Bond’s Picks for new TV Drama on DVD Cover Image

It’s never been a better time to be a TV junkie. In my humble opinion, the best shows of the moment are on cable. Fortunately you don’t have to sign a cable contract to check out some of these great series. A few of my personal favorites in the library’s DVD collection are Mad Men and Breaking Bad, which live on AMC; HBO has Boardwalk Empire and Game of Thrones, and Homeland is on Showtime.

Mad Men is polarizing – people seem to either love it or hate it. If you’re not familiar with the show, it follows an ad executive at a firm in Manhattan starting in the late fifties and moving into the sixties. Jon Hamm gets a lot of praise for his portrayal of the main character, a mysterious guy with a lot of secrets in his past. The supporting cast is great as well – and there is humor to be found in some of the side plots. In its most recent season it has grown beyond rediscovering the novelties of bygone eras to a full exploration of character, ethics, and morality. In my opinion, it’s one of the only shows on television that is truly attempting to address women’s and racial issues head on. Though its setting is the sixties, Mad Men somehow feels thoroughly modern in its approach. It’s a serious show, but if you’re willing to invest, it pays dividends. ICPL has all five seasons in the catalog. Season six is scheduled to air sometime in 2013.

For those who like a little more action, I’d suggest Breaking Bad. This show is a great combo – impressive characters and writing along with great action and plot twists. The best part of the show is Bryan Cranston. It’s hard not to want to watch everything this guy does. He plays a high school chemistry teacher who finds out he has cancer, then convinces a former student (Aaron Paul) to help him get into the meth business. If you have any issues with violence and gore, you should probably move on. This is addictive television at its best. The library has seasons one through four on DVD. Season five began airing in the fall of this year, and the series will conclude in summer 2013 with its final episodes.

If you like Downton Abbey and Goodfellas, you’ll love Boardwalk Empire. ICPL has the first two seasons in the DVD catalog (Season three just finished airing this month). HBO spent eighteen million dollars on just the pilot episode, which included Martin Scorsese as its director. I watched for the wonderful period costumes and production design; I stayed for the characters and stories of gangsters and politics in prohibition-era New Jersey.

When I watched the first episode of Game of Thrones, I was hooked. Full confession: I’ve never read any of the books, but I’m a big fan of the show. I do have difficulty keeping track of the many characters and locations in the series (an interesting novelty has the title sequence over a map of the world in which the story takes place, much like you would see at the beginning of a novel). The show follows several kingdoms on fictional continents with lots of fantastical elements thrown in. Game of Thrones is doing some of the most creative and whimsical TV around. We have season one on DVD, and season two’s DVD will be released in February 2013, just about a month before season three begins airing.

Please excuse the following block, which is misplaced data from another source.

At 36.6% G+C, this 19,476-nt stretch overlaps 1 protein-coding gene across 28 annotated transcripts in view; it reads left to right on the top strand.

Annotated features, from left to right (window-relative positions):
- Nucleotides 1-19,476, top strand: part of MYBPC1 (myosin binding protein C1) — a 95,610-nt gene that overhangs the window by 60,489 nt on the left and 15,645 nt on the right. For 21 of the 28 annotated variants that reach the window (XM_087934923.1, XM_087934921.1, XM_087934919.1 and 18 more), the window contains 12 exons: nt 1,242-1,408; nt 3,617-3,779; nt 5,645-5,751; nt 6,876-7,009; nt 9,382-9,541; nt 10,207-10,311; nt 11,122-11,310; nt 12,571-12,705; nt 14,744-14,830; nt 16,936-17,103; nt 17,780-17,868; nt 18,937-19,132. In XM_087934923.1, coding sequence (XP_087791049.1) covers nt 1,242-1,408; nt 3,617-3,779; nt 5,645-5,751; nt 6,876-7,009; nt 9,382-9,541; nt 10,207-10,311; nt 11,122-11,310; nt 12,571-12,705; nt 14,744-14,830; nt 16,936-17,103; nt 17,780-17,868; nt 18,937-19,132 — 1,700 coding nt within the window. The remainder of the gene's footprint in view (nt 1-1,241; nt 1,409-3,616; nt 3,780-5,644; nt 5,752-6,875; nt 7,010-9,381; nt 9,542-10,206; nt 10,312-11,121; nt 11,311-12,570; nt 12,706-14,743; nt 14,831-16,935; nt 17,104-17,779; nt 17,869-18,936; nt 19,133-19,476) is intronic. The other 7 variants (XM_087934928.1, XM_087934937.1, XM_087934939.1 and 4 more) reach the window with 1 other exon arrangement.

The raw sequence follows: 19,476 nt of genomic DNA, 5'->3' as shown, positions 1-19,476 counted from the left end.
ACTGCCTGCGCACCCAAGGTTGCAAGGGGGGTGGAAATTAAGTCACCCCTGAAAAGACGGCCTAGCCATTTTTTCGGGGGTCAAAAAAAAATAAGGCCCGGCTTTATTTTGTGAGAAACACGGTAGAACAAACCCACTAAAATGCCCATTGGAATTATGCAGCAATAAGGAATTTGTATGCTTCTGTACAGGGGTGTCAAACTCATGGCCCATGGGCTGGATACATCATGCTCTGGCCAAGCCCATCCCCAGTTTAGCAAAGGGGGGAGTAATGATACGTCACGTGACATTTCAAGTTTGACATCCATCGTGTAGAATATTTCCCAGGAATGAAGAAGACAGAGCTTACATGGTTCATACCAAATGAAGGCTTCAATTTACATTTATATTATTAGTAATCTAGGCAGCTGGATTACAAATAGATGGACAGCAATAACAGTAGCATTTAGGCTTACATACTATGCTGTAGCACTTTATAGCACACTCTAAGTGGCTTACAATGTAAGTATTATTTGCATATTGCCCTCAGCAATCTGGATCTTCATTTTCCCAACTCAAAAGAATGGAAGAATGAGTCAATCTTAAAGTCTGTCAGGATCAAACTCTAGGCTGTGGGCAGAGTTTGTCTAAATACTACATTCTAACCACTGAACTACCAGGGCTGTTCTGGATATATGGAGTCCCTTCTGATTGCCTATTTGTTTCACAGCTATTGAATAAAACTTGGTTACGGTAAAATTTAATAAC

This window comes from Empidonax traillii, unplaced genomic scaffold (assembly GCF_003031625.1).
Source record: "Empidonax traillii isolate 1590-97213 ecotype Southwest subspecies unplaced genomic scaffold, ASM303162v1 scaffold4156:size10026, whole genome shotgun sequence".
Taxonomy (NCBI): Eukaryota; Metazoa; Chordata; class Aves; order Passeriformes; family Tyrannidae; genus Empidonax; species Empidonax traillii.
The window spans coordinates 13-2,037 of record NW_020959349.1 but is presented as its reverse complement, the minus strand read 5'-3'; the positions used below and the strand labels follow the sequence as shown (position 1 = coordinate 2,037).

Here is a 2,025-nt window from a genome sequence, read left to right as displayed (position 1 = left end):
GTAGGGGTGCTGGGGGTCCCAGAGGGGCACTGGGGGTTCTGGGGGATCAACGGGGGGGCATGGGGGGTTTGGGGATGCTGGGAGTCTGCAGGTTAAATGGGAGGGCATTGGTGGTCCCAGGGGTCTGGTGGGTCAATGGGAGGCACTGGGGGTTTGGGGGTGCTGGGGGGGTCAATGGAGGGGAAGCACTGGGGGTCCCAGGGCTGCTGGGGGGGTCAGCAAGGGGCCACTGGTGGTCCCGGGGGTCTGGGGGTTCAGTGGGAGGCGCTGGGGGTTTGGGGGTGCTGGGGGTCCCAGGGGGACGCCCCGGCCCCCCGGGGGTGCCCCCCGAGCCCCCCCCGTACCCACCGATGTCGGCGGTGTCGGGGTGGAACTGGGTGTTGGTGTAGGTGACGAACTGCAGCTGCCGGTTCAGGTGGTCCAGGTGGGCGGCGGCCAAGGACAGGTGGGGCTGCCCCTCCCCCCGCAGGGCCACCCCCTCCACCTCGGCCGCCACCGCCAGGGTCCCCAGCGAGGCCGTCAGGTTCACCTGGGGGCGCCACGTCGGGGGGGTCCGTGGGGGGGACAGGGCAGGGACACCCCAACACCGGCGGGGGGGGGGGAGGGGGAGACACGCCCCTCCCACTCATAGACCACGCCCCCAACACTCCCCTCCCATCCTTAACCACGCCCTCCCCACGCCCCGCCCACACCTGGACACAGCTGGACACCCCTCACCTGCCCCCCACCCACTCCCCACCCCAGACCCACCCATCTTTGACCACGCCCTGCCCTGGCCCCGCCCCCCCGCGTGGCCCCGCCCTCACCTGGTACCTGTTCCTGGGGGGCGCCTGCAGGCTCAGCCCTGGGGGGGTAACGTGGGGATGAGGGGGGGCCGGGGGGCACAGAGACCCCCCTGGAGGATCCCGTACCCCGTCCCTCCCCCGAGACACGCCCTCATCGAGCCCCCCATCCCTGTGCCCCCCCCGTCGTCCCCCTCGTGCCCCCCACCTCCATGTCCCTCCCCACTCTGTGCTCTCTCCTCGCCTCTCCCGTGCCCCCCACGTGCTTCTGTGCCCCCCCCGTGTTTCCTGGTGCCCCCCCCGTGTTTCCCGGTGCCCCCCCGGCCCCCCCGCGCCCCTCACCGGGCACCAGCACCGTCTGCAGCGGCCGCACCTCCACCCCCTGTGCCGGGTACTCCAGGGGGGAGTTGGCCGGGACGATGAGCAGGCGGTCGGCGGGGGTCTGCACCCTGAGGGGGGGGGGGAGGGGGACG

Homeland is a show that’s just hitting the radar for a lot of people. It has won a slew of awards this year. Like Breaking Bad, it’s quite addictive. This one is a political thriller following a CIA agent who may or may not be mentally ill following a recently returned POW who may or may not be an agent of Al Qaeda. It’s very twisty turny and really good. The library has season one of this series on DVD, and season two just finished airing.

I hope you’ll stop in and check out all our great TV dramas on DVD!

The Passion of Joan of Arc (La passion de Jeanne d’Arc)

by Bond Drager on August 20th, 2012
The Passion of Joan of Arc (La passion de Jeanne d’Arc) Cover Image

Carl Theodor Dreyer’s “The Passion of Joan of Arc” is at once terrifying and beautiful. Critics have pointed out that one could pause the film at any frame and find herself staring at a work of art.
The film has had a rocky journey to modern audiences. The original print was lost to fire shortly after its premiere, and though Dreyer attempted to recut the film from outtakes, the filmmakers believed the original cut to be lost. Then, the second negative was lost to yet another fire. Over the decades, many corrupted versions of the film were circulated, but none quite the same as the original. In a stranger than fiction turn of events, a nearly complete print of the Danish version of the film was discovered in 1981 in the janitor’s closet of a mental institution in Oslo, Norway. This print was restored, and the Criterion Collection version we have today is believed to be very close to the filmmakers’ intended vision.
The film tells the story of Joan of Arc after she’s captured by the British, and subsequently interrogated and tortured. The story is told through close ups of faces, and high contrast photography creates a dark, disturbing mood. As one blogger notes, “the 180 degree rule is not just broken, but flung down and danced upon. The result is disorienting and a little exhausting.”
Though this was Renee Maria Falconetti’s only prominent film role, she definitely left her mark; she plays Joan with a passion and grace that have been called “the finest performance ever recorded on film.”
A discussion of the film must also mention the wonderful score that Criterion has included with their DVD version. It is Richard Einhorn’s “Voices of Light,” an original opera inspired by the film. It compliments the intensity of Dreyer’s images beautifully, and enhances the viewer’s experience.
Personally, I recommend watching it on the largest screen possible with the volume set to loud. It’s the kind of film that washes over you. If you like films that are beautiful, full of emotion, and guaranteed to make you think, then this is one you can’t miss.